Headspace for the Perfect Race Finding Your Winning Mindset Today and Every Day in 2015 By Carrie Barrett
f you've been following my training schedule for either the 3M Half Marathon or the Austin Half Marathon, you're just weeks away from your pre-race taper where training load decreases and mental preparation increases. Whether you are new to this distance or are an experienced half marathoner, the days and weeks leading up to the race are some of the most nerve-wracking and panic-inducing; you start to question everything. These are just a few of the pre-race thoughts that may plague your mind: Did I train hard enough? Will I hit my goal? What if something goes wrong? I’m here to tell you not to fret. Those feelings, ironically, are as normal as breathing. When you view something as overwhelming or scary, such as the start of a race, it engages what we know as the fight-or-flight response. You're excited, but an innate part of you is wondering how you can get out of the threatening situation. Those nerves are part of a hormone release that triggers cortisol secretion, increase blood sugar, quicken pulse, force shallow breathing and increase sweat. These normal pre-race hormone surges actually help prepare you for battle by giving you an extra jolt of energy. A little fear is good in competition because it means you care about the end result and want to do your best.
Did I train hard enough
So, how can you prepare to do your best, be in that winning mindset on race day, and toe the starting line feeling confident and self-assured? You write a script. Race day success is as simple as creating a series of habits and practicing them over and over again until they become routine. Much like how an actor can't just wing it on a Shakespearean play, you can't improvise your way through a long race. Practice may not make you perfect, but it can make you prepared. Here are a few tips on writing your race day script—which can also be found in my latest book, Headspace for the Perfect Race: Create a Winning Athlete Mindset:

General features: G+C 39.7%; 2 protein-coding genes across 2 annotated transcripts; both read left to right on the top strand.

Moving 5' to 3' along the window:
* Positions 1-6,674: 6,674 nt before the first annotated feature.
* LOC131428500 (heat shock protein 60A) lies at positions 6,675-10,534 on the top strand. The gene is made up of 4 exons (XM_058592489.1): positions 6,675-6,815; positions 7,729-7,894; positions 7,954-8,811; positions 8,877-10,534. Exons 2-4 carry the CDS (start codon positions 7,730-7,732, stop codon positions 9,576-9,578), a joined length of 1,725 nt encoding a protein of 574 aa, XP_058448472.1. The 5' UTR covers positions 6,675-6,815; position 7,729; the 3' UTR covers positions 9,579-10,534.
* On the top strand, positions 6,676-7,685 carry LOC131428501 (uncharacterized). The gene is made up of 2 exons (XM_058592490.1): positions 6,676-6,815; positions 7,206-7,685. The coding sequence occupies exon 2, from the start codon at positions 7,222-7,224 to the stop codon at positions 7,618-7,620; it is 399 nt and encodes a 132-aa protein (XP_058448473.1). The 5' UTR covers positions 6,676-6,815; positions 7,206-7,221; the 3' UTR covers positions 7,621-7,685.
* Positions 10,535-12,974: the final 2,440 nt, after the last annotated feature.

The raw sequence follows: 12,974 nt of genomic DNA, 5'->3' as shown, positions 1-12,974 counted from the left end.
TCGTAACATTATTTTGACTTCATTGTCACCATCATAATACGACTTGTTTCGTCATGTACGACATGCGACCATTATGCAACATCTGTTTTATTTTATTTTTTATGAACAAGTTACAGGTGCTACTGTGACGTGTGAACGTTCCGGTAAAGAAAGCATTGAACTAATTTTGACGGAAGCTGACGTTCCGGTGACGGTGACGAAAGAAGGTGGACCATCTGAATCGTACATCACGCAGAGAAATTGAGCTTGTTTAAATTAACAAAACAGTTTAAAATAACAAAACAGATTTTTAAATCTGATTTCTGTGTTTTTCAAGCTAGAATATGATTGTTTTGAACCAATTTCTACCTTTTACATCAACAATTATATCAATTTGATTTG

Know how you're going to pace your race. Throughout training, you've practiced your pacing for both speed work and long runs. You set a time goal, and now it's time to script how you're going to get there. I recommend athletes start slower than their goal pace and finish fast. Some people run “even splits” or try to keep their pace relatively the same throughout the race.
Will I hit my goal
What if something goes wrong
92 • au sti nf Itm agazi ne.c om • 01.2 015
We asked you to vote for the people and places that keep Austin fit. Here’s who and what made the cut.